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Barbie is an American fashion doll.

See also:
Barbie (film)


My whole philosophy of Barbie was that through the doll, the little girl could be anything she wanted to be. Barbie always represented the fact that a woman has choices.
  • I enjoy getting dressed as a Barbie doll. ~ Vanna White
    • In: Laura K. McClure (2008), Sexuality and Gender in the Classical World. p. 164
  • The original of the yellow rose is clad (you've guessed it) in canary yellow. The lemon-meringue confection has been poured into yellow slacks and yellow shirt, an immaculate yellow-blonde barbie-doll with 'EFG- Follies-Girl' written all over her.
  • I love having a kid [...] They don’t let you think about yourself. [The one drawback of being a mum in America is that] Mabel wants Barbie, one of those bloody awful dolls. No vaginas, no nipples and they're bulimic. This is what femininity is? [...] Ever tried to assemble a Barbie barbecue stand? [...] Fortunately, Mabel already knows that Ken's just Mr. Barbie. She already cut his hair punk style. She knows that ... Ken's an idiot.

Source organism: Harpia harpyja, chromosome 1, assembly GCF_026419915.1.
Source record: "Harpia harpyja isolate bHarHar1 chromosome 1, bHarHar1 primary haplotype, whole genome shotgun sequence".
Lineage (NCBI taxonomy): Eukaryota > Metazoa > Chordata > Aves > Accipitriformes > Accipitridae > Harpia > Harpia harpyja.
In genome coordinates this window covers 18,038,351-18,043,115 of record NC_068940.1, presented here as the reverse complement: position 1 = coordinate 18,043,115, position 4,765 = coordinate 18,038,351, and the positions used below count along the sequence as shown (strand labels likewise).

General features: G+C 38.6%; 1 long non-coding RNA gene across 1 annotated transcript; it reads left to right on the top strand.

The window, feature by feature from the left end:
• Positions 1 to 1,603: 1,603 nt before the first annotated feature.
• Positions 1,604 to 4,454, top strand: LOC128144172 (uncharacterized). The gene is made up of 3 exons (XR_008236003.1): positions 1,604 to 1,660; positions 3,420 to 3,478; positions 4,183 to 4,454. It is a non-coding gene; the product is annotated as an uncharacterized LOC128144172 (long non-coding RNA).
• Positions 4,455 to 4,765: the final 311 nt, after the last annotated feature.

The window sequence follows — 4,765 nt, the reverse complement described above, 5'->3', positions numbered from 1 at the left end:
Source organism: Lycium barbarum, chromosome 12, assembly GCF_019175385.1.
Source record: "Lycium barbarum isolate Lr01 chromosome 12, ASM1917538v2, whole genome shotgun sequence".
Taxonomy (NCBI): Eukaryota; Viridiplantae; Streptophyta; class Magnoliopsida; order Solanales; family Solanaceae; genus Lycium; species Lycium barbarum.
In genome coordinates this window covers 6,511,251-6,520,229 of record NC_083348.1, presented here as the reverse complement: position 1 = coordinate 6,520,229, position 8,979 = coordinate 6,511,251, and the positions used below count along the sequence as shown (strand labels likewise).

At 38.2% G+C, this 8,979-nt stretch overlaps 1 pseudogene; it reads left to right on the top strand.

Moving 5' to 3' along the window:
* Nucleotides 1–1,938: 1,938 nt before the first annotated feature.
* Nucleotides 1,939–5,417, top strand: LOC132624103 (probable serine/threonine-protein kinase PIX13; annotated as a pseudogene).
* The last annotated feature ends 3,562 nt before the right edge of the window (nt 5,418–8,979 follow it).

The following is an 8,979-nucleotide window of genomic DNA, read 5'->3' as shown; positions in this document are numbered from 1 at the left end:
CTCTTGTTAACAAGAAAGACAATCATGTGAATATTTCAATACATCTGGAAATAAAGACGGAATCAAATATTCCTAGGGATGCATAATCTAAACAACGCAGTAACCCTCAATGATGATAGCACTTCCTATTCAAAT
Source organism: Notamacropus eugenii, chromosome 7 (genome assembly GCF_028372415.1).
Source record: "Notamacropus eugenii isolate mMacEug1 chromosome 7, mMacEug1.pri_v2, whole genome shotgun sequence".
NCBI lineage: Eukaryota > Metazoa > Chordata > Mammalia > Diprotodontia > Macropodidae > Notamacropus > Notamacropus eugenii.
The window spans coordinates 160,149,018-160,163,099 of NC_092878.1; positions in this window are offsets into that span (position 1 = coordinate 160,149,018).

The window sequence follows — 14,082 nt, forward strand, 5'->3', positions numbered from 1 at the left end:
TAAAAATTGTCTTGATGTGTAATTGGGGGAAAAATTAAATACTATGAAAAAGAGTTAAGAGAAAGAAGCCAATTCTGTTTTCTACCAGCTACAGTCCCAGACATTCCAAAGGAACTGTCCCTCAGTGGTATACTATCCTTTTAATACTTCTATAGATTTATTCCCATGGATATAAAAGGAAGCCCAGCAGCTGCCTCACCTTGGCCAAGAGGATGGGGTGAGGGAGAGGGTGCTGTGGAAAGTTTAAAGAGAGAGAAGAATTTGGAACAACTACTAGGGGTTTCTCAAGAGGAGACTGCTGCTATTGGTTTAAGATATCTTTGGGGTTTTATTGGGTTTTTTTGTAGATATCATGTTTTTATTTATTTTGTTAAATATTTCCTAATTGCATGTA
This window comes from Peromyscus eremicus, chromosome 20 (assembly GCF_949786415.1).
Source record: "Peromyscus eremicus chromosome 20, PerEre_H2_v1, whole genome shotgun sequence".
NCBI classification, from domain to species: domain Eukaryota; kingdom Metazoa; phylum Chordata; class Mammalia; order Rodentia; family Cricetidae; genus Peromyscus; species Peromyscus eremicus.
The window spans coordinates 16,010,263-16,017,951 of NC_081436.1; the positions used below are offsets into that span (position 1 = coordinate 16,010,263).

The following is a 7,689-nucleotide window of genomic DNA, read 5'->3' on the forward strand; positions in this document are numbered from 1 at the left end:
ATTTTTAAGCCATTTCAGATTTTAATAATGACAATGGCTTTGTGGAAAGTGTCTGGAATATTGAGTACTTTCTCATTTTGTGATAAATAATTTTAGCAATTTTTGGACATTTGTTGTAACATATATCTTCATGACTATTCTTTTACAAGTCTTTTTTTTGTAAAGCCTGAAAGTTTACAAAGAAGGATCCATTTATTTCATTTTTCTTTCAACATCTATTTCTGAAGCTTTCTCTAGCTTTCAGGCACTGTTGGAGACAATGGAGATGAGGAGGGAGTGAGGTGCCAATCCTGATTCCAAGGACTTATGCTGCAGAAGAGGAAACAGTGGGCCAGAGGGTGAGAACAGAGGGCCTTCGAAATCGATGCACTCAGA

• You are so plastic you could be a Barbie Doll.
    You walk you talk just like them all.
  • I hate men. They're stupid, ignorant animals with stupid ignorant hobbies. And they hated me. But I didn't need them. I had Barbie.
  • But ultimately Barbie is like the Disney princess, an unshakeably enduring childhood fantasy that is impervious to feminism and reality, the ultra-processed food of children's toys that creates an insatiable appetite for more. Arguments about whether she teaches girls how women should look, or whether girls are instinctively drawn to blonde and pretty representations of femininity, are chicken-and-egg arguments. Or rather, they’re irrelevant, because both statements are true.
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